No Quarterback Controversy

Brodie Croyle is Alabama's starting quarterback. Right now. There is no quarterback controversy. But no one has a job locked up. "Brodie is our starter, but he has to continue to earn it," Alabama Head Coach Mike Shula said Tuesday. "And I expect him to do that."

On Tuesday, Mike Shula hosted a long lunch for casual conversation with the dozen or so sportswriters who cover Crimson Tide football on a regular basis. He provided something of a post-mortem of spring football practice, and for the most part he was up-beat.

The status of Brodie Croyle and the quarterback position was part of the conversation.

The sportswriters also had a little time with a handful of Crimson Tide football players, including Croyle. Croyle is an upcoming junior who was the starting quarterback in 2003, but who missed part of last season with a shoulder separation and the full team work of spring practice as he rehabilitated after December 11, 2003, shoulder surgery.

Last year Croyle became the first sophomore in Alabama football history to pass for over 2,000 yards. Playing in 11 of Bama's 13 games (and for only a handful of plays in one of them, the Georgia game), Croyle completed 182 of 341 passes (53.4 per cent) for 2,303 yards with 16 touchdowns and 13 interceptions.

Shula said, "It would have been better to have had Brodie for 11-on-11 work in the spring, but I feel better about the (quarterback) position than at any time. Brodie is smart, he's talented, he's savvy. He is driven to do it. There's not a better competitor on our team. He has all the things you want. He just needs more experience."

The coach said, "I think he would have played better last year if he hadn't been hurt. He was hurt all season

Shula added, "Where he's got to get better through experience is in taking completions and in not taking hits. There's nothing wrong with throwing it away sometimes. And we've got to get better in our protection of the quarterback and our receivers have to get better in getting open."

While Croyle is the starter going into fall work, Shula said that the coaching staff will have to get a lot of repetitions for all the quarterbacks. He said that Croyle and Spencer Pennington, the 2003 back-up who also missed part of last season and who was limited in spring work because of a shoulder injury and surgery, would have to get repetitions to make up for the work they couldn't get in the spring.

And Marc Guillon, the sophomore transfer from Miami who got most of the spring work at quarterback, deserves the opportunity to compete in August, Shula said. "I think we have to give a lot of reps to guys we think are going to be able to help us," the coach said. "He played 75 of the 91 plays we had on A-Day, and that kind of work helped him."

Shula said, "Because of the number of reps he got this spring, Marc is more comfortable in the system. He made huge strides. We have some competition at the quarterback position."

Croyle said one of his goals "is to be in the best possible shape so I have a better chance to avoid injuries."

The Tide quarterback admitted that the injury had been painful last fall. "Once the game started some of the pain would go away, but you can see that it affected my throwing motion," he said. "As it got more and more chewed up in there, I was throwing different at the end of the year than I had been at the beginning. I'll take my share of the blame for the season we had, but I'm not using the injury as an excuse."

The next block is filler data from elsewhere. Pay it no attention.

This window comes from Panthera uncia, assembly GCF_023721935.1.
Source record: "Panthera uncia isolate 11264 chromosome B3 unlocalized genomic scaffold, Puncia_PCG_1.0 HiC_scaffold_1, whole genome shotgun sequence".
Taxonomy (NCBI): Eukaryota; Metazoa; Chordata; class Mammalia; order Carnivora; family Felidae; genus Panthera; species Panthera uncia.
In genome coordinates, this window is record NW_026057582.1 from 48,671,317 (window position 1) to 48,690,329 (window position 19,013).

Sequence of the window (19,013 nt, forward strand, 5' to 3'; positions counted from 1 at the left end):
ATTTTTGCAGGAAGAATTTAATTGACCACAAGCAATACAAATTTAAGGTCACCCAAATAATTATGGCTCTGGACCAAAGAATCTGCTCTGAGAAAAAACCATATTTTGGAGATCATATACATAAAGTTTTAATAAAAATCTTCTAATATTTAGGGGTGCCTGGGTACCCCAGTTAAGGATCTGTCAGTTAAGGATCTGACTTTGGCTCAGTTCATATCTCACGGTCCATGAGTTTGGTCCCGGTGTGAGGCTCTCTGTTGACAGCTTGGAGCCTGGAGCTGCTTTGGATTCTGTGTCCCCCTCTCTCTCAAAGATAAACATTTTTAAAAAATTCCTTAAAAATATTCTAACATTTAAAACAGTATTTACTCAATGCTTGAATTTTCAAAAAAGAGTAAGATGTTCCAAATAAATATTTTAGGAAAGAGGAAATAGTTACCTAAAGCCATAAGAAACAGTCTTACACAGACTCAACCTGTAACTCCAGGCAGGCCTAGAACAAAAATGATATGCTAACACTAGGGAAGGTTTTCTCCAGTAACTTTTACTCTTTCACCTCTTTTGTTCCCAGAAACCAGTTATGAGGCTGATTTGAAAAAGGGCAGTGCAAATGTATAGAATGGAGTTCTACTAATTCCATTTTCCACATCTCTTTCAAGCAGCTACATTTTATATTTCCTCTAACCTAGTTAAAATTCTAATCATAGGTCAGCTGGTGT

Croyle said the shoulder is "tighter" than it has ever been and that he is close to being released by doctors to be able to go full speed. However, he said, he is doing all of the weight work that he would have been doing. He is lifting weights four days per week in Bama's off-season program and undergoing rehabilitation two days per week.

Croyle said that even though he couldn't take part in the team work in the spring that he felt he learned a lot as he watched drills in the presence of Shula and Quarterbacks Coach Dave Rader. "I learned a lot just watching," he said. "It's a lot easier to quarterback from 10 yards deeper. Of course I wanted to be out there taking reps, but it was a good learning experience."

Croyle was pleased with the performance of Guillon in the spring. Even though they are competitors for the job, it's the nature of football players that they are teammates first. "Anything can happen as we saw last year," Croyle said. "Marc's here to help the team. He came on this spring. I think we'll be better with him."

He added, "I can't get caught up in a quarterback battle played in the newspaper or on television. I listen to Coach Shula and Coach Rader. I know the number two quarterback is always the most popular player. That's the way it is all across the country. But I can't think about that."

Croyle thinks that while the offense might be younger, particularly at wide receiver, he thinks the Tide will be improved. "We'll be a lot better," he said. "We'll be a lot younger, but that isn't always bad when there have been coaching changes. The young receivers including the ones who were redshirted last year understand what they need to do, and I think the ones coming in will know they can contribute. I think we're going to have some of those guys who can take a short pass and turn it into an 80-yard touchdown, which is a quarterback's best friend."

He added, "We'll have a championship to play for this year."

For those who might be wondering what Croyle thinks of criticism he sometimes gets on internet sites, he said, "I've never been on an internet message board. Everyone is entitled to his opinion. I've known for a long time that when you win the quarterback is the savior and when you lose the quarterback is the goat. It's been that way my whole life."

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